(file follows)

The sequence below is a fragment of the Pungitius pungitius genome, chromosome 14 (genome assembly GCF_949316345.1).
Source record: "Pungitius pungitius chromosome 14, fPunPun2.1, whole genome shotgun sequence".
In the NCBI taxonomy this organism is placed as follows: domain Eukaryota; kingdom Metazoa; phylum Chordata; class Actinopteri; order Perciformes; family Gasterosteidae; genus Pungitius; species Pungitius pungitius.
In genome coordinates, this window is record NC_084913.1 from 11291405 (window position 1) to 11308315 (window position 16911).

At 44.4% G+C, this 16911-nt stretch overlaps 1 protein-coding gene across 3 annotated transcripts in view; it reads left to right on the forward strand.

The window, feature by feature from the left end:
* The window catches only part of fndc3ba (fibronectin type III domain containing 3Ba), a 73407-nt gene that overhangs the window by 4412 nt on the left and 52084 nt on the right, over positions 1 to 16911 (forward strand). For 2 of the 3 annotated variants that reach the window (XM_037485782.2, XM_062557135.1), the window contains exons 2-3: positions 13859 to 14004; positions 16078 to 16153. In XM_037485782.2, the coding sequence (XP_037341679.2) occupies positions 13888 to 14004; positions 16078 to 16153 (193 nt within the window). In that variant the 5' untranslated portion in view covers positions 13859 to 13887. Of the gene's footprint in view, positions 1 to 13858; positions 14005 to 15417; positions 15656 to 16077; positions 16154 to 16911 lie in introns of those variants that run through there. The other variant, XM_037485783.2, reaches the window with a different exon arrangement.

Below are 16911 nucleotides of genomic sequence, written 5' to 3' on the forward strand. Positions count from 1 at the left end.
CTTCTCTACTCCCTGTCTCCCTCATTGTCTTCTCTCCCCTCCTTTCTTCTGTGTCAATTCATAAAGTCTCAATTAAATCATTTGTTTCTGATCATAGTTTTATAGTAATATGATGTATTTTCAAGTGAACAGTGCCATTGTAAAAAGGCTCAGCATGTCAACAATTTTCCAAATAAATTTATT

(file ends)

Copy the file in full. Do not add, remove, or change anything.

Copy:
The sequence below is a fragment of the Pungitius pungitius genome, chromosome 14 (genome assembly GCF_949316345.1).
Source record: "Pungitius pungitius chromosome 14, fPunPun2.1, whole genome shotgun sequence".
In the NCBI taxonomy this organism is placed as follows: domain Eukaryota; kingdom Metazoa; phylum Chordata; class Actinopteri; order Perciformes; family Gasterosteidae; genus Pungitius; species Pungitius pungitius.
In genome coordinates, this window is record NC_084913.1 from 11291405 (window position 1) to 11308315 (window position 16911).

At 44.4% G+C, this 16911-nt stretch overlaps 1 protein-coding gene across 3 annotated transcripts in view; it reads left to right on the forward strand.

The window, feature by feature from the left end:
* The window catches only part of fndc3ba (fibronectin type III domain containing 3Ba), a 73407-nt gene that overhangs the window by 4412 nt on the left and 52084 nt on the right, over positions 1 to 16911 (forward strand). For 2 of the 3 annotated variants that reach the window (XM_037485782.2, XM_062557135.1), the window contains exons 2-3: positions 13859 to 14004; positions 16078 to 16153. In XM_037485782.2, the coding sequence (XP_037341679.2) occupies positions 13888 to 14004; positions 16078 to 16153 (193 nt within the window). In that variant the 5' untranslated portion in view covers positions 13859 to 13887. Of the gene's footprint in view, positions 1 to 13858; positions 14005 to 15417; positions 15656 to 16077; positions 16154 to 16911 lie in introns of those variants that run through there. The other variant, XM_037485783.2, reaches the window with a different exon arrangement.

Below are 16911 nucleotides of genomic sequence, written 5' to 3' on the forward strand. Positions count from 1 at the left end.
CTTCTCTACTCCCTGTCTCCCTCATTGTCTTCTCTCCCCTCCTTTCTTCTGTGTCAATTCATAAAGTCTCAATTAAATCATTTGTTTCTGATCATAGTTTTATAGTAATATGATGTATTTTCAAGTGAACAGTGCCATTGTAAAAAGGCTCAGCATGTCAACAATTTTCCAAATAAATTTATT